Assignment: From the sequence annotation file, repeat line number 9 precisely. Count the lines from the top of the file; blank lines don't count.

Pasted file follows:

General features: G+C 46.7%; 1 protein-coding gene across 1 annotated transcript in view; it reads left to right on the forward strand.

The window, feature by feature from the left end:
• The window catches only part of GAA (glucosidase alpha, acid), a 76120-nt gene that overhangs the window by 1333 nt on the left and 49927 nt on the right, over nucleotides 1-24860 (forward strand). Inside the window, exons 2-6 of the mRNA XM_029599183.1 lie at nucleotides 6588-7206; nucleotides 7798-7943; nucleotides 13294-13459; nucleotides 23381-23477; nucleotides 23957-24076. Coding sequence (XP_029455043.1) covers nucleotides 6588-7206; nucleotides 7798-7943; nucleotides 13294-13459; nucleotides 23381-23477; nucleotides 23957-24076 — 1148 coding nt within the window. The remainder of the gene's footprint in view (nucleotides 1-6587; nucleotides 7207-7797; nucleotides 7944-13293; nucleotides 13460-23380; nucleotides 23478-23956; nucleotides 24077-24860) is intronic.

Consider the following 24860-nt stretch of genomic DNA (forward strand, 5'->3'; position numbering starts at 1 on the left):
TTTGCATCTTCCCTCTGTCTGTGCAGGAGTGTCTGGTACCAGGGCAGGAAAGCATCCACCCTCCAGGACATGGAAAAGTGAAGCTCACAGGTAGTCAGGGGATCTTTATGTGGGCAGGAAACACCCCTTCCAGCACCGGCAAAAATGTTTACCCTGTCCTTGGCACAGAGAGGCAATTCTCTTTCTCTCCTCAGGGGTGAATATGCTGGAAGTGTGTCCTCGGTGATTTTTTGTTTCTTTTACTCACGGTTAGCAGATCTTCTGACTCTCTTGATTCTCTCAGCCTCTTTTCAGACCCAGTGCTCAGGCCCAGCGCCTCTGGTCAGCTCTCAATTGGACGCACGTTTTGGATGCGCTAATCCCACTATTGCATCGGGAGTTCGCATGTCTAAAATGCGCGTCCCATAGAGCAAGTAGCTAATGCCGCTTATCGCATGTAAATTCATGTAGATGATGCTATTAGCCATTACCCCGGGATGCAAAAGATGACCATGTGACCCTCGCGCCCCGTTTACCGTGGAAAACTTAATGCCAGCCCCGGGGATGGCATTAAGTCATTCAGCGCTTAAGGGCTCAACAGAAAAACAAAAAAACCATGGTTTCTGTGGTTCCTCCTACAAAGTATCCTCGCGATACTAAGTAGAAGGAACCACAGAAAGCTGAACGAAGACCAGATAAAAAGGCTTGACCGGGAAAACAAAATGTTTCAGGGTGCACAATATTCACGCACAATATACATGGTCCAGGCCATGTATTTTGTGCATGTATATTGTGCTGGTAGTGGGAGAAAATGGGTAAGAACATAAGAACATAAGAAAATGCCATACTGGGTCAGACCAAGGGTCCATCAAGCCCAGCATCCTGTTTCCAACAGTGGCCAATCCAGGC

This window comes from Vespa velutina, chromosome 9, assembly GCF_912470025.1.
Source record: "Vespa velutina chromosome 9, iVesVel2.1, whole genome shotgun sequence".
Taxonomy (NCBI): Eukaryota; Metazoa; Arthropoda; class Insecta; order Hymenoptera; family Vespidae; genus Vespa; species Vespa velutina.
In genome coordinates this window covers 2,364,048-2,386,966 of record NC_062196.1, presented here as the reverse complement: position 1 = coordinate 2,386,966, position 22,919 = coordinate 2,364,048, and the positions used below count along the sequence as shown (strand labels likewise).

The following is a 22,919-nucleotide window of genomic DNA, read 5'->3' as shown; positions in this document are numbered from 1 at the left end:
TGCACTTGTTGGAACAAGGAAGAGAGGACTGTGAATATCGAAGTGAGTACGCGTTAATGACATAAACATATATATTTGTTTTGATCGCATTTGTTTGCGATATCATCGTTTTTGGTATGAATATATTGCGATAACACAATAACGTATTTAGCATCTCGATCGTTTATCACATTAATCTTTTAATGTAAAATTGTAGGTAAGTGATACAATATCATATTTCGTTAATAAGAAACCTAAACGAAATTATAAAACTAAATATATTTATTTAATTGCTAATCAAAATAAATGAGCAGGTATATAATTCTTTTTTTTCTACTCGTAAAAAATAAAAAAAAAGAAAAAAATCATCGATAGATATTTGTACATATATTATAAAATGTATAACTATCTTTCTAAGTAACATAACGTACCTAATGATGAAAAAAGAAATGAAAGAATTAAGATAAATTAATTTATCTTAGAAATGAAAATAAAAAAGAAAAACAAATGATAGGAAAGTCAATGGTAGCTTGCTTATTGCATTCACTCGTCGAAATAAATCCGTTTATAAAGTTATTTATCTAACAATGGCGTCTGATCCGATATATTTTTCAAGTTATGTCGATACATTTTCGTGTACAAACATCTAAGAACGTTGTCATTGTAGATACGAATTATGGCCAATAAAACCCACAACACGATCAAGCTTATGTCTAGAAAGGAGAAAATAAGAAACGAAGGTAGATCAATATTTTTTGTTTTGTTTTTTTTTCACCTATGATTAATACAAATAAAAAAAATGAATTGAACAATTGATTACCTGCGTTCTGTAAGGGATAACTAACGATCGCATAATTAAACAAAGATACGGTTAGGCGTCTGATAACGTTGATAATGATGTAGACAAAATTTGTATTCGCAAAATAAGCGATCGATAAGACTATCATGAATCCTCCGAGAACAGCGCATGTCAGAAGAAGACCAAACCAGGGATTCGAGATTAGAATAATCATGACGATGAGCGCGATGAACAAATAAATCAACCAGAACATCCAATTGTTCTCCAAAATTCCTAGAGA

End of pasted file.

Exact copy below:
In genome coordinates this window covers 2,364,048-2,386,966 of record NC_062196.1, presented here as the reverse complement: position 1 = coordinate 2,386,966, position 22,919 = coordinate 2,364,048, and the positions used below count along the sequence as shown (strand labels likewise).